New Zealand announced new tools to tackle kina barrens

These include an increase in the recreational daily catch limit in the North Island and a new special permit to remove kina along the entire New Zealand coast.
Rock on sandy sea bottom covered with encrusting sponges and tunicates and sea urchins (kina / Evechinus chloroticus).

Kina are herbivores in kelp forests. When hordes of kina denude a kelp reef and create this open area known as barren, it can remain free of large seaweeds for years.

Photo: Adobe Stock.

Although most acute on the east coast of the upper North Island, the problem of kina barrens occurs - or may occur - all along the New Zealand coast. So, after opening a consultation period last April on two proposed measures to help tackle it and rebalance local ecosystems, Oceans and Fisheries Minister Shane Jones has announced new tools to tackle it.

Those proposals included a new special permit for targeted culling, harvest, or translocation of kina and long-spined sea urchins, and options to increase recreational daily bag limits for kina in the Auckland East Fisheries Management Area. Now, after completing the consultation, Minister Jones has decided to implement both.

New Zealand will increase the recreational daily kina catch limit around the northeastern North Island but will also establish a new special permit to remove kina to help address kina barrens across the country.

More tools for people's ownership over their coastline health

But what are kina barrens and why are they a problem? These are rocky reef areas where an overpopulation of kina and long-spined sea urchins has consumed healthy kelp forests, forming a barren space detrimental to other marine life.

These native sea urchins are important herbivores in kelp forests, so when hordes of kina strip a reef of kelp and create this open area known as a barren, young kelp attempting to colonize it are eaten by the resident kina. A barren may remain free of large seaweeds for years.

New Zealand's Oceans and Fisheries Minister, Shane Jones, said he has made addressing kina barrens a priority, and that from the feedback received during the consultation period opened in April, it is clear that many New Zealanders share his concerns.

"My decision to increase the recreational daily catch limit for kina in the Auckland East Fisheries management area to 150 and approve a new special permit that will allow targeted removal of kina will enable communities to get involved in combatting this issue," he claimed.

"These measures won’t fix kina barrens immediately, or on their own, but they will give people more tools to take on kina barrens in their rohe and greater ownership over the health of their coastline," Oceans and Fisheries Minister continued.

Both the new recreational daily limit and the special permit apply to long-spined sea urchins as well as kina. The first will come into effect on 1 August 2024, and the latter is already available for applications from July 4.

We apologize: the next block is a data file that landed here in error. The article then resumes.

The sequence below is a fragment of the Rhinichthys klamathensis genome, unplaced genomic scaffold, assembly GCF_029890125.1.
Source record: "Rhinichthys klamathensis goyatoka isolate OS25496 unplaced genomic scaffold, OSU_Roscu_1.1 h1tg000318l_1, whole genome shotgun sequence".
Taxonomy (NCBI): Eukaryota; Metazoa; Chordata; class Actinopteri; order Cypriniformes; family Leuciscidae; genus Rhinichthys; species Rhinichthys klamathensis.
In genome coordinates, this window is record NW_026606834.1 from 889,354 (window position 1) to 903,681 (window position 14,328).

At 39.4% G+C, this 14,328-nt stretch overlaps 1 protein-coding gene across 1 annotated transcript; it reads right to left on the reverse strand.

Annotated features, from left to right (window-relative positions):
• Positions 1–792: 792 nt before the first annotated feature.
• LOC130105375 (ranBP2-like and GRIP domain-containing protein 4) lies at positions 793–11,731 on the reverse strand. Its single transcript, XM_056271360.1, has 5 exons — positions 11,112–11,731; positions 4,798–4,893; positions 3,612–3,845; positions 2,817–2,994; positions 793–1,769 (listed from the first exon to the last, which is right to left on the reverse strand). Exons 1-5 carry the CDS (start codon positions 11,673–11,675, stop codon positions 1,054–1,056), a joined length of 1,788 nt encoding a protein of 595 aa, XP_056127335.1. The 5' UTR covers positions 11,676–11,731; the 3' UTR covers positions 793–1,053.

Further options to solve the problem will be explored

As mentioned above, the new recreational daily limit of 150 kina per angler will apply along the east coast of the North Island from North Cape in Northland to Cape Runaway in the Bay of Plenty. This is the Auckland East fisheries management area.

The special permit, meanwhile, can be applied for anywhere in New Zealand and allows individuals or organizations to harvest, cull, or move kina to help with habitat restoration or to prevent the development of kina barrens.

All permits will go through an application process that will include providing evidence of actual or potential kina barrens in the area before being approved. One of the organizations that is already working to tackle New Zealand kina barrens overpopulation and could apply for one of these is Urchinomics Aotearoa.

Launched last May following the success of Kinanomics, their joint pilot project to create a high-value aquaculture industry from kina, the new collaborative business between global sea urchin ranching and kelp restoration company Urchinomics and environmental project developer and advisory firm EnviroStrat is already targeting the overharvesting of kinas that have degraded New Zealand's kelp forests.

Although the measures now approved relate to catches, Urchinomics Aotearoa is a good example that aquaculture can also be a tool to help solve the kina barrens problem in New Zealand, creating employment while supporting the restoration of kelp forests and marine ecosystems.

Perhaps this is one of the possibilities the Oceans and Fisheries Minister had in mind when, in announcing the measures, he said that this is not the end of the work he will do on kina barrens. "I have directed my officials to expand our scientific knowledge of the problem and investigate further options for dealing with it," Jones said. "I'm confident that together we can tackle kina barrens and restore our coasts with healthy kelp forests that support biodiversity and thriving kaimoana."

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